Some Information on GNU/Linux

Below are some graphics that show more detail about the GNU/Linux operating system. Linux is actually much less complicated than Windows in the way it's structured.

Quite briefly; while Windows has its database registry and the GUI (graphical user interface) is basically an integral part of the operating system, a GNU/Linux OS is layered. Above the kernel is the device manager, (udev with Systemd; replacing HAL). The X Window System (with Wayland in developement to replace it) provides the framework for a GUI; with that there is the choice of a Desktop Enviroment and/or Window Manager. A desktop enviroment (such as Gnome, KDE, XFCE, LXDE, Ubuntu's Unity etc.) will have a window manager but there are also independent WMs like IceWM and Fluxbox. The various Linux distributions often have versions available with different desktop enviroments. Also of note is that the window managers (and applications) may utilize toolkit libraries like GTK+ and Qt.

Another great advantage modern Linux distros have over Windows is the package management system handles the installation and removal of programs (Debian based distros use Apt). All the updates for the operating system and installed software are handled by the package manager as well; not separately and independently as they are in Windows.

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Linux File Structure

linux_filesys.jpg

Linux File System

file-sys-structure.jpg

Linux File System

linux-layers.jpg

Linux Layers

very-basic-linux-tree.jpg

"Very Basic Linux Tree"

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X11 Colors



One thing that is helpful for me is knowing how to set up /etc/fstab to mount partitions at boot. I dual-boot my laptop with Win7 and Linux and have another NTFS "Data" partition accessible from both operating systems. I've also set up partitions for two separate Linux installs, and a shared 4GB swap for them. I've made a brief guide on setting up /etc/fstab.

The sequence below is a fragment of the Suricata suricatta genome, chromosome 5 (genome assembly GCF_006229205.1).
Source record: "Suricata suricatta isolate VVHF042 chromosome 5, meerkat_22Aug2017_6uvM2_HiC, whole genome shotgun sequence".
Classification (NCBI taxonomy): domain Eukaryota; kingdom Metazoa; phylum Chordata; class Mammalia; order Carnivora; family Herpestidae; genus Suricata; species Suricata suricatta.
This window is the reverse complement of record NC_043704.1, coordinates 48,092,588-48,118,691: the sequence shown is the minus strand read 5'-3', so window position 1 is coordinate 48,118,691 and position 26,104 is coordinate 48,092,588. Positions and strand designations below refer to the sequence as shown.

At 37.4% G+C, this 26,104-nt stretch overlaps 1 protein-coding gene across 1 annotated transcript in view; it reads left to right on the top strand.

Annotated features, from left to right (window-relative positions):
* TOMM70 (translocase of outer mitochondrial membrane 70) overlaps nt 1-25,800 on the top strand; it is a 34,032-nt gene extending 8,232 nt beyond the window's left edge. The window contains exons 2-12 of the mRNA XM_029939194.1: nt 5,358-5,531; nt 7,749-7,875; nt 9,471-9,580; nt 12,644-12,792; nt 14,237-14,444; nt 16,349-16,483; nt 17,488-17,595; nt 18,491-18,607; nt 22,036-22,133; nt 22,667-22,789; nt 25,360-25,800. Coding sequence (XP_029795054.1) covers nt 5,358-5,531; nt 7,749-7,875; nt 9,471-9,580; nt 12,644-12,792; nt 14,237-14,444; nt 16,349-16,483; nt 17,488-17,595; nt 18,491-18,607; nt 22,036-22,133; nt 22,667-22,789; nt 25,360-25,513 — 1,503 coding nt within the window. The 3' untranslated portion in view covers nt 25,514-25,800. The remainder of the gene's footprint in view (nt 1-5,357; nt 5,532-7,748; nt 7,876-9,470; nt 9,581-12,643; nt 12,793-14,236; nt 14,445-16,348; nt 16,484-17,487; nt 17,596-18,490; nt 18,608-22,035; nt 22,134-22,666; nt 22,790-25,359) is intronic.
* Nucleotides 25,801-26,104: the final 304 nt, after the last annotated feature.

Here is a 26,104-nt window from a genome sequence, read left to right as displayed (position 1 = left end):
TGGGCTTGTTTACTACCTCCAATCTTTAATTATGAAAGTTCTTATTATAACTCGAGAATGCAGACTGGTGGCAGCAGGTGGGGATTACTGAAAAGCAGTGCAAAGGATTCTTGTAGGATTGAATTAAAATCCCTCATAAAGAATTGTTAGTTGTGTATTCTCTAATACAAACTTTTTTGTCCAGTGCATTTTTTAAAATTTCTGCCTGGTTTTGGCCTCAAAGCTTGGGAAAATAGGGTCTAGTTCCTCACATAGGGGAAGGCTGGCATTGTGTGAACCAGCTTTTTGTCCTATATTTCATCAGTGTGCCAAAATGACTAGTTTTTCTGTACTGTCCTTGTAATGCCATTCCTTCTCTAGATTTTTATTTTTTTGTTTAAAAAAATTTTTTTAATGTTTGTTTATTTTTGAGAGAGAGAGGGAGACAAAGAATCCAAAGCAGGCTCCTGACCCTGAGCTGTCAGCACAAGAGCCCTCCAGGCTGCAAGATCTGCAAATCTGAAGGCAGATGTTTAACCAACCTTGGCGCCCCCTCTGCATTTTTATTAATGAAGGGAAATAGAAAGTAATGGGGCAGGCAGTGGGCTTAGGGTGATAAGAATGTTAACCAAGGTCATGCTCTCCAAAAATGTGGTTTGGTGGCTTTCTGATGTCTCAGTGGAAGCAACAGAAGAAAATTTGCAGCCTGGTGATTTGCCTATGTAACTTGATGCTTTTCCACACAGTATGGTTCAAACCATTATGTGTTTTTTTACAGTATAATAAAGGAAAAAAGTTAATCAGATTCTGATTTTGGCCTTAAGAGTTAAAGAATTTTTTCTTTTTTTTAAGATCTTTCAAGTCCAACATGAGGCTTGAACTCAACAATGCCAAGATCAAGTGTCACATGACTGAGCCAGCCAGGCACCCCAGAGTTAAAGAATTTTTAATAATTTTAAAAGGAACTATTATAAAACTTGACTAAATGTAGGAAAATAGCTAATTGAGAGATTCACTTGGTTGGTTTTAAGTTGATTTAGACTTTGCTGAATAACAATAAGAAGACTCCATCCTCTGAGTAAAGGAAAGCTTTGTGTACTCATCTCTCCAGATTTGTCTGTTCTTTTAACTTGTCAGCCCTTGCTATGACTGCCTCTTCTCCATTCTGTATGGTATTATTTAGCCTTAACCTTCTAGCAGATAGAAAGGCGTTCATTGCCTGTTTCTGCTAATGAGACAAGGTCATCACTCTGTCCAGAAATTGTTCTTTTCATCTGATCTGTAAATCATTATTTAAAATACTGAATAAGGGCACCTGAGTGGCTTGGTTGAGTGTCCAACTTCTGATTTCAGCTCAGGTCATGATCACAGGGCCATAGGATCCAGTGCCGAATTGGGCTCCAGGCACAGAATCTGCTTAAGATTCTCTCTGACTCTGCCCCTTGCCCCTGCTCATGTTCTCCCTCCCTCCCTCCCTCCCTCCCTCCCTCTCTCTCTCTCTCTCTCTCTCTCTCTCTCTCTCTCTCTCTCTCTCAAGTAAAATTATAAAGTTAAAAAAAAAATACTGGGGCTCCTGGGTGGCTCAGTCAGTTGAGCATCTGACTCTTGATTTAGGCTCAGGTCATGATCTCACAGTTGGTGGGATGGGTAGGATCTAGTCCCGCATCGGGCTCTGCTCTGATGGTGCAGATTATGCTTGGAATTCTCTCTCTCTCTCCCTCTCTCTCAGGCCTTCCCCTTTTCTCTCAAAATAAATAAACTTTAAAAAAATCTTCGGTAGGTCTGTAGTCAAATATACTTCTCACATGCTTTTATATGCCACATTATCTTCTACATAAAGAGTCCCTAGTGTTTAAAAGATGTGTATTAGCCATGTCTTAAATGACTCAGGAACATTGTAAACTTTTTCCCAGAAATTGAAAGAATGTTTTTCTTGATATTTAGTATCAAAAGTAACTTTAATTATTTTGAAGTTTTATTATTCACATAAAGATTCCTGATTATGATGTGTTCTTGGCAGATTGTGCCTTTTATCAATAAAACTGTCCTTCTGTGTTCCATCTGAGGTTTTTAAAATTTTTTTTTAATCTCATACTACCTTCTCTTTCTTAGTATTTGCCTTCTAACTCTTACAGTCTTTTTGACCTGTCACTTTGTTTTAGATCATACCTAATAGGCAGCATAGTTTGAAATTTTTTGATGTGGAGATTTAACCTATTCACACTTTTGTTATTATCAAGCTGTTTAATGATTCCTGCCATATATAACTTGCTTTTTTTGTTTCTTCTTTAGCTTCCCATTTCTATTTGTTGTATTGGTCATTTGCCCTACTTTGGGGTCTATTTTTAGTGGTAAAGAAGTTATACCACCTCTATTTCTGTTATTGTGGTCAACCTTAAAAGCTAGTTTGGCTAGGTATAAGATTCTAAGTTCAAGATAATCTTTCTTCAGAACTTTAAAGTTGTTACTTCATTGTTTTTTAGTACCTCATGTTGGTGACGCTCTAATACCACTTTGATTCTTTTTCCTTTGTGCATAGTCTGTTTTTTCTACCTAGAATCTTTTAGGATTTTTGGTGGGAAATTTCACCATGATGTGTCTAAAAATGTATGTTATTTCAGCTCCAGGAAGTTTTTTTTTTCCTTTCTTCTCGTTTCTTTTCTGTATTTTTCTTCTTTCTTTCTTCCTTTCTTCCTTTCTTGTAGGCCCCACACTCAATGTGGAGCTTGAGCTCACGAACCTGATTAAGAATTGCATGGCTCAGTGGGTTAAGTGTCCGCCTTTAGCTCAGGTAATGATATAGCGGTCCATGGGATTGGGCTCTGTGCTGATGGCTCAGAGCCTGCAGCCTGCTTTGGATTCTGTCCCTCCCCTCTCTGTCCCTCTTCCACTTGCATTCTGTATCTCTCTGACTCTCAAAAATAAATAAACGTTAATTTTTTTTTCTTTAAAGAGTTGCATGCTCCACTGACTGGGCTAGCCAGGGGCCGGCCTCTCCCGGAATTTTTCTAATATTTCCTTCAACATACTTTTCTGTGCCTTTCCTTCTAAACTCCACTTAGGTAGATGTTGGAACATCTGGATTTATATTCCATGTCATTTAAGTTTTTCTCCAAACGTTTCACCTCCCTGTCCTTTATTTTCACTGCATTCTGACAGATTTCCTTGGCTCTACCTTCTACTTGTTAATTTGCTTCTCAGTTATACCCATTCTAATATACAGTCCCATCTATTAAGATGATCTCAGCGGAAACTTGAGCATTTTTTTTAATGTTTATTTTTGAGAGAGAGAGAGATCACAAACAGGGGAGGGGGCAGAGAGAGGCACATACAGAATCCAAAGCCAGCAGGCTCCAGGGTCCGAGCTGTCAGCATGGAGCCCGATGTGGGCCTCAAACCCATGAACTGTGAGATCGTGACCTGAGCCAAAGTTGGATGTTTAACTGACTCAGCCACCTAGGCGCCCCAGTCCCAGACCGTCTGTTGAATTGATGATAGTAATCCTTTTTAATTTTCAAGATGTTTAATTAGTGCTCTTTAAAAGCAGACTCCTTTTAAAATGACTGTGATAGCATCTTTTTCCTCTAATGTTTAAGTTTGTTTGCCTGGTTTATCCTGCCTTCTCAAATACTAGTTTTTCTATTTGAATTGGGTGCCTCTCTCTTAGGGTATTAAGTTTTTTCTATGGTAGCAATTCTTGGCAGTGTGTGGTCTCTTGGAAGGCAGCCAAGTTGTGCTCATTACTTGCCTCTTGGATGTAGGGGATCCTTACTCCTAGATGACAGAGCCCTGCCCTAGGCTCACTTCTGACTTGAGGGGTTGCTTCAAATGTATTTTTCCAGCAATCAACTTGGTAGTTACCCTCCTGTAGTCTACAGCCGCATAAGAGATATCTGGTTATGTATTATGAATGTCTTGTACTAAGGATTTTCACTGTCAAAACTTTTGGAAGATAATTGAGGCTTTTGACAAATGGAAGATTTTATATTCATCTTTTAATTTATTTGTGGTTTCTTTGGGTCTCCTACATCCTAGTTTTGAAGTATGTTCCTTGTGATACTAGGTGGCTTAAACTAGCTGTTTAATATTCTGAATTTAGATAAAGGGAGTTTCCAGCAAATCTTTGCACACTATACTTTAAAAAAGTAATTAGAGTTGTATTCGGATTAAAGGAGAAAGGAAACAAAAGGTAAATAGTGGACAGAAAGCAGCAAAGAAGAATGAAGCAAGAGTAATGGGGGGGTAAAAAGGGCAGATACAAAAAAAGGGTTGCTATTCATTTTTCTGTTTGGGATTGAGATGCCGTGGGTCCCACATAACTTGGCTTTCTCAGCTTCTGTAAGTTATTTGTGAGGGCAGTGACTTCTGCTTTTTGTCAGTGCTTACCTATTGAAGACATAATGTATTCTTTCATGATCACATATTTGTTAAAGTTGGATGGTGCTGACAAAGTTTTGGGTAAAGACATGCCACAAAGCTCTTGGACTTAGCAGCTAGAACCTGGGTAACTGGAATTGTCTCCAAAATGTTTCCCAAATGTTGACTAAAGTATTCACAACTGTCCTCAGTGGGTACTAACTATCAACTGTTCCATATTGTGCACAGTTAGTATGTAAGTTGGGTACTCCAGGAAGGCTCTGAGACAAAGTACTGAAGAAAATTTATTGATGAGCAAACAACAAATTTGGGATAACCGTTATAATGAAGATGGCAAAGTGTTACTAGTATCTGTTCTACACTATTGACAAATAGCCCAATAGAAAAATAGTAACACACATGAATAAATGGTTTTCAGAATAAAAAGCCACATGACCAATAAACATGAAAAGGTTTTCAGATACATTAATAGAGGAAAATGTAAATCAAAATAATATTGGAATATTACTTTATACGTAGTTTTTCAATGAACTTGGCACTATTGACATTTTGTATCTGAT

Here is a Grub UEFI installation example on Arch Linux (on a Lenovo Ideapad 100-15IBY).


I also created a Bash script that takes a simple list of vocabulary words and creates a .pdf with a word and definition on each page useful for studying on an e-reader, etc. It uses Stardict's command-line tool "sdcv", as well as LaTeX (using the latex-beamer package), and pdftk. Script and info available here.


Below are a few of my favorite Linux programs; some of the ones I find most useful but might not be well-known.

Note: I have some extra dictionaries for Stardict (that would also work with GoldenDict). Download the archive here: stardict_dicts.tar.gz (~92.7 MB).

My collected Home directory fonts (~/.fonts). (~7.3 MB).




ubuntu - linux for human beings

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